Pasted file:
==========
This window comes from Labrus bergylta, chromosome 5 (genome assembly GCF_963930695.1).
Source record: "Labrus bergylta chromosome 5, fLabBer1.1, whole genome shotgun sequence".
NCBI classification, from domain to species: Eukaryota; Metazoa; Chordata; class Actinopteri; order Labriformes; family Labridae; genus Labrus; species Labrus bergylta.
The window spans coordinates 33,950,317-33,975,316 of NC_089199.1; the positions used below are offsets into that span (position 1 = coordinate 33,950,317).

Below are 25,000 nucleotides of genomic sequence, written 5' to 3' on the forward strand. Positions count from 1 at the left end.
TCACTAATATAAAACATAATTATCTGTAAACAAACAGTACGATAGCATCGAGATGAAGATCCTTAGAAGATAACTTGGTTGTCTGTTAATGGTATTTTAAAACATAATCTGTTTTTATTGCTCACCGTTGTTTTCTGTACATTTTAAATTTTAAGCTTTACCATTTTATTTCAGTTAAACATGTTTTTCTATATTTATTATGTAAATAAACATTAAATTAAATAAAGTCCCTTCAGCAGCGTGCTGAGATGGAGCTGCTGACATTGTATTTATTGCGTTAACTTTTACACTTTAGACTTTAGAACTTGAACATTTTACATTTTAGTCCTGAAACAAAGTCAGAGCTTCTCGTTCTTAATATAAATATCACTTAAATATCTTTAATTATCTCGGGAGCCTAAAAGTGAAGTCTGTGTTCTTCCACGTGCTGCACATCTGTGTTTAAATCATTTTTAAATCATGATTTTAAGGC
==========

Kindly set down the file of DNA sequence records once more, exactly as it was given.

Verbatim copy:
This window comes from Labrus bergylta, chromosome 5 (genome assembly GCF_963930695.1).
Source record: "Labrus bergylta chromosome 5, fLabBer1.1, whole genome shotgun sequence".
NCBI classification, from domain to species: Eukaryota; Metazoa; Chordata; class Actinopteri; order Labriformes; family Labridae; genus Labrus; species Labrus bergylta.
The window spans coordinates 33,950,317-33,975,316 of NC_089199.1; the positions used below are offsets into that span (position 1 = coordinate 33,950,317).

Below are 25,000 nucleotides of genomic sequence, written 5' to 3' on the forward strand. Positions count from 1 at the left end.
TCACTAATATAAAACATAATTATCTGTAAACAAACAGTACGATAGCATCGAGATGAAGATCCTTAGAAGATAACTTGGTTGTCTGTTAATGGTATTTTAAAACATAATCTGTTTTTATTGCTCACCGTTGTTTTCTGTACATTTTAAATTTTAAGCTTTACCATTTTATTTCAGTTAAACATGTTTTTCTATATTTATTATGTAAATAAACATTAAATTAAATAAAGTCCCTTCAGCAGCGTGCTGAGATGGAGCTGCTGACATTGTATTTATTGCGTTAACTTTTACACTTTAGACTTTAGAACTTGAACATTTTACATTTTAGTCCTGAAACAAAGTCAGAGCTTCTCGTTCTTAATATAAATATCACTTAAATATCTTTAATTATCTCGGGAGCCTAAAAGTGAAGTCTGTGTTCTTCCACGTGCTGCACATCTGTGTTTAAATCATTTTTAAATCATGATTTTAAGGC